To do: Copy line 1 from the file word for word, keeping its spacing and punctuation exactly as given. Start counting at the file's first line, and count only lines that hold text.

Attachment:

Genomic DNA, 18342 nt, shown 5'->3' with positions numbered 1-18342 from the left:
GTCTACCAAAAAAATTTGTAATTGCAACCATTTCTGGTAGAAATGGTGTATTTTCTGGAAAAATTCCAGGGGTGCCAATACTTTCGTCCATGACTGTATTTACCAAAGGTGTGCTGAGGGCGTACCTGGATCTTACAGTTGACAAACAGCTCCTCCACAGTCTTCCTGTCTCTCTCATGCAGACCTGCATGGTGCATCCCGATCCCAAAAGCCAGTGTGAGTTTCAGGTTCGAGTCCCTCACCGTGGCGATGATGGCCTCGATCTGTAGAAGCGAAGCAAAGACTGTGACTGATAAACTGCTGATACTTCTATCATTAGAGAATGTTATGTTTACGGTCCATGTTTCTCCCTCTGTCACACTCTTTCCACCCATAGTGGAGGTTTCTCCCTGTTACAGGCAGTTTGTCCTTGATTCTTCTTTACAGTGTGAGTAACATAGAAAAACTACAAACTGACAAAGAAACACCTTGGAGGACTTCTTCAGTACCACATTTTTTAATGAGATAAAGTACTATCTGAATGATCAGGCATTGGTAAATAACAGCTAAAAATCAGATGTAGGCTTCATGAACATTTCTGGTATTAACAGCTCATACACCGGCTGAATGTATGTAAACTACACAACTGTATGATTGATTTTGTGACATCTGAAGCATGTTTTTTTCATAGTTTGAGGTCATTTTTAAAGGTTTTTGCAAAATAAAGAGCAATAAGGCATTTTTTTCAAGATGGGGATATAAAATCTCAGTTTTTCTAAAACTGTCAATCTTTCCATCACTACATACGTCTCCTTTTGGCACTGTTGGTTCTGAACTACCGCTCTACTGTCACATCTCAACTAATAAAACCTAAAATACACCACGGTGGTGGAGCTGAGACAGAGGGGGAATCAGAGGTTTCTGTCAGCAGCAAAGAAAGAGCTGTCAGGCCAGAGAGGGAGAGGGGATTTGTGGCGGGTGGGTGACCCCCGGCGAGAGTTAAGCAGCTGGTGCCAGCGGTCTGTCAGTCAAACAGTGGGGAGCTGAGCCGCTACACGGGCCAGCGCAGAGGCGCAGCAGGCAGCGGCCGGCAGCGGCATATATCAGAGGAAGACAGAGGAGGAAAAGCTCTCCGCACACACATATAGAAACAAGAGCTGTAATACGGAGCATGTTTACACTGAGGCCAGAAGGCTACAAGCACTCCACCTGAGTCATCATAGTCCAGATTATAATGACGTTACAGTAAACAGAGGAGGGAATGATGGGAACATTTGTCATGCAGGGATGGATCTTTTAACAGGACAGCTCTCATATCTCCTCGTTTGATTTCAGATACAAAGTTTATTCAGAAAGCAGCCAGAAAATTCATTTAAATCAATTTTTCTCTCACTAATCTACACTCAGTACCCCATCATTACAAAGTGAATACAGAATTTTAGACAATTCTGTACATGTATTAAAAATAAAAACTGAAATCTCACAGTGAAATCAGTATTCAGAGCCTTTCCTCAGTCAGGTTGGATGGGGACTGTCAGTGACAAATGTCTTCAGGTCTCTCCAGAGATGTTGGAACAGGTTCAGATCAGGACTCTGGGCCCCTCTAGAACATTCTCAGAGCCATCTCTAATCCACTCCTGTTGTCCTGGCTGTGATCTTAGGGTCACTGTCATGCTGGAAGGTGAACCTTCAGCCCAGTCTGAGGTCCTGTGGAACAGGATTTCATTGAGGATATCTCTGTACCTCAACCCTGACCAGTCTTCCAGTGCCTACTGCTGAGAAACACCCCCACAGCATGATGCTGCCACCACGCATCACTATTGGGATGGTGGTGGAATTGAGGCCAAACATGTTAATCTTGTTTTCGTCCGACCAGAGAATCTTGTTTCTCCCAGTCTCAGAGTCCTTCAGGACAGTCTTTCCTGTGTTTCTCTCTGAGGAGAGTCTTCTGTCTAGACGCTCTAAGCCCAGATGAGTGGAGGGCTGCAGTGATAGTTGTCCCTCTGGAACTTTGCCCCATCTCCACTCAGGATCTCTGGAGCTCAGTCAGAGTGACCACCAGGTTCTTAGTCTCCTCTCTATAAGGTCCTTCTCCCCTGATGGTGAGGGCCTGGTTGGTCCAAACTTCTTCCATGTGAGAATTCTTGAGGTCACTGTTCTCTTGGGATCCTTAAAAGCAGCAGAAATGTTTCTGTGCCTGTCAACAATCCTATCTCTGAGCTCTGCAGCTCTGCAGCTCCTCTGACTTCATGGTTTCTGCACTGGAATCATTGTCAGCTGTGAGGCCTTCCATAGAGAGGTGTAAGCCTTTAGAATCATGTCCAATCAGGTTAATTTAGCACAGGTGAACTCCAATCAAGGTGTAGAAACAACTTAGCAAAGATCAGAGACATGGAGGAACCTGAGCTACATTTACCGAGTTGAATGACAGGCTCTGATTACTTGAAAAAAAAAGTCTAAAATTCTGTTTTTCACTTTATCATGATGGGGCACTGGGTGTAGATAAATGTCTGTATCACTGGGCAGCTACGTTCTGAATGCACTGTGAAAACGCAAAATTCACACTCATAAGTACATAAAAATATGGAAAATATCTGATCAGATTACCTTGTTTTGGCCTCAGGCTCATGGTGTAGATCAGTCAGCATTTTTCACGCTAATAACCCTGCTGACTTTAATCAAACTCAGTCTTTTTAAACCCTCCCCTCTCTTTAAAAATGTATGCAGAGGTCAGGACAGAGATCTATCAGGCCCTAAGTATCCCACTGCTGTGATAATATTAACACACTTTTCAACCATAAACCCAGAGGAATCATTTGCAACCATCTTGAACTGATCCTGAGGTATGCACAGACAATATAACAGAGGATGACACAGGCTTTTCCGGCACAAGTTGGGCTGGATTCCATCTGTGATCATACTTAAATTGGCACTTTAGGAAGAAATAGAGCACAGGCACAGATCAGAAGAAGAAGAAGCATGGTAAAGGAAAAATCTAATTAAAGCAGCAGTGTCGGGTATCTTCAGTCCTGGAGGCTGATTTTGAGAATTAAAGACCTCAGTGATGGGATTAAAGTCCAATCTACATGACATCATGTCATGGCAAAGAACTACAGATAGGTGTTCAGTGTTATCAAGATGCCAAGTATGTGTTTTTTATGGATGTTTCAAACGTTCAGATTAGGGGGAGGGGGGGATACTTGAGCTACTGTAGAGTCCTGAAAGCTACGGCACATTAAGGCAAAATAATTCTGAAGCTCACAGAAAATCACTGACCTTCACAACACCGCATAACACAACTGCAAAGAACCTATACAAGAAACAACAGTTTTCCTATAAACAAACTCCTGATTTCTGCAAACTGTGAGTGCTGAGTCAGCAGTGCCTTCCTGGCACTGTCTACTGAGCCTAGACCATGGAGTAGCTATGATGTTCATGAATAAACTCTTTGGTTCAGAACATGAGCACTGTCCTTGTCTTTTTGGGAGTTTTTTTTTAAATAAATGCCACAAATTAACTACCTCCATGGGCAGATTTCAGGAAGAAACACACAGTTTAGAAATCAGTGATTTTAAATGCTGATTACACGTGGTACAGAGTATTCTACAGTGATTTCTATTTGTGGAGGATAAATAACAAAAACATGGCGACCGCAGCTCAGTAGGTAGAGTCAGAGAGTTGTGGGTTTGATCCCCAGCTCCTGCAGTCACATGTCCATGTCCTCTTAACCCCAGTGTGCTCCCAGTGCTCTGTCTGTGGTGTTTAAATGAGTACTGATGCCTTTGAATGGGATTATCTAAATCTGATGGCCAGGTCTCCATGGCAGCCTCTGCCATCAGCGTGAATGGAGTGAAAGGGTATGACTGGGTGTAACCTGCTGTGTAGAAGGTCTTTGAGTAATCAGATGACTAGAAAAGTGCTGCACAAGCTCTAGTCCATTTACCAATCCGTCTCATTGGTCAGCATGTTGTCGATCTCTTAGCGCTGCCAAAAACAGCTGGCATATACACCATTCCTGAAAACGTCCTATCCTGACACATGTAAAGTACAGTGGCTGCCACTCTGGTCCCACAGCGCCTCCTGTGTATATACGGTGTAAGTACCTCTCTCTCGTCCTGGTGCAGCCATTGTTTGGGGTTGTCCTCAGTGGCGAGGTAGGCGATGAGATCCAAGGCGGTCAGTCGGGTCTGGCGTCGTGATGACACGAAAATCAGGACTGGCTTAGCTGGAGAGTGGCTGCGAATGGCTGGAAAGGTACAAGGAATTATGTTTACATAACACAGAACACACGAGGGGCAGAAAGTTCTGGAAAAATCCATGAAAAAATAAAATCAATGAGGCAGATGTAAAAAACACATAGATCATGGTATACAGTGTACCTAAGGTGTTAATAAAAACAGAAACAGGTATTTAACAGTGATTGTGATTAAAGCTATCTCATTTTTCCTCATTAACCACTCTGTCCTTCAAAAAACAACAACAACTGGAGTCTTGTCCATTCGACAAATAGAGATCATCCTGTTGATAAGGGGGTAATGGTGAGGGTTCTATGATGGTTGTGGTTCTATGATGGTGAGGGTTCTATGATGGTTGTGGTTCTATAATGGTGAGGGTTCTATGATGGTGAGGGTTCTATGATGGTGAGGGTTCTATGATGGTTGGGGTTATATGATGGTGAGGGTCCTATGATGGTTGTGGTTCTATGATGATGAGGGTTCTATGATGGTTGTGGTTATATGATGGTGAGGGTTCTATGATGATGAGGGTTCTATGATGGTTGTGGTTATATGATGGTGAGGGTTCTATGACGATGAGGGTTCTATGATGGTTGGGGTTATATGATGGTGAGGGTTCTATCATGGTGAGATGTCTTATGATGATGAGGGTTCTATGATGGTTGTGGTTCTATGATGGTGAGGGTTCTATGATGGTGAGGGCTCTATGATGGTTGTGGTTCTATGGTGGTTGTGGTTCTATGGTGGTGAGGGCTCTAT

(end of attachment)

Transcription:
Genomic DNA, 18342 nt, shown 5'->3' with positions numbered 1-18342 from the left: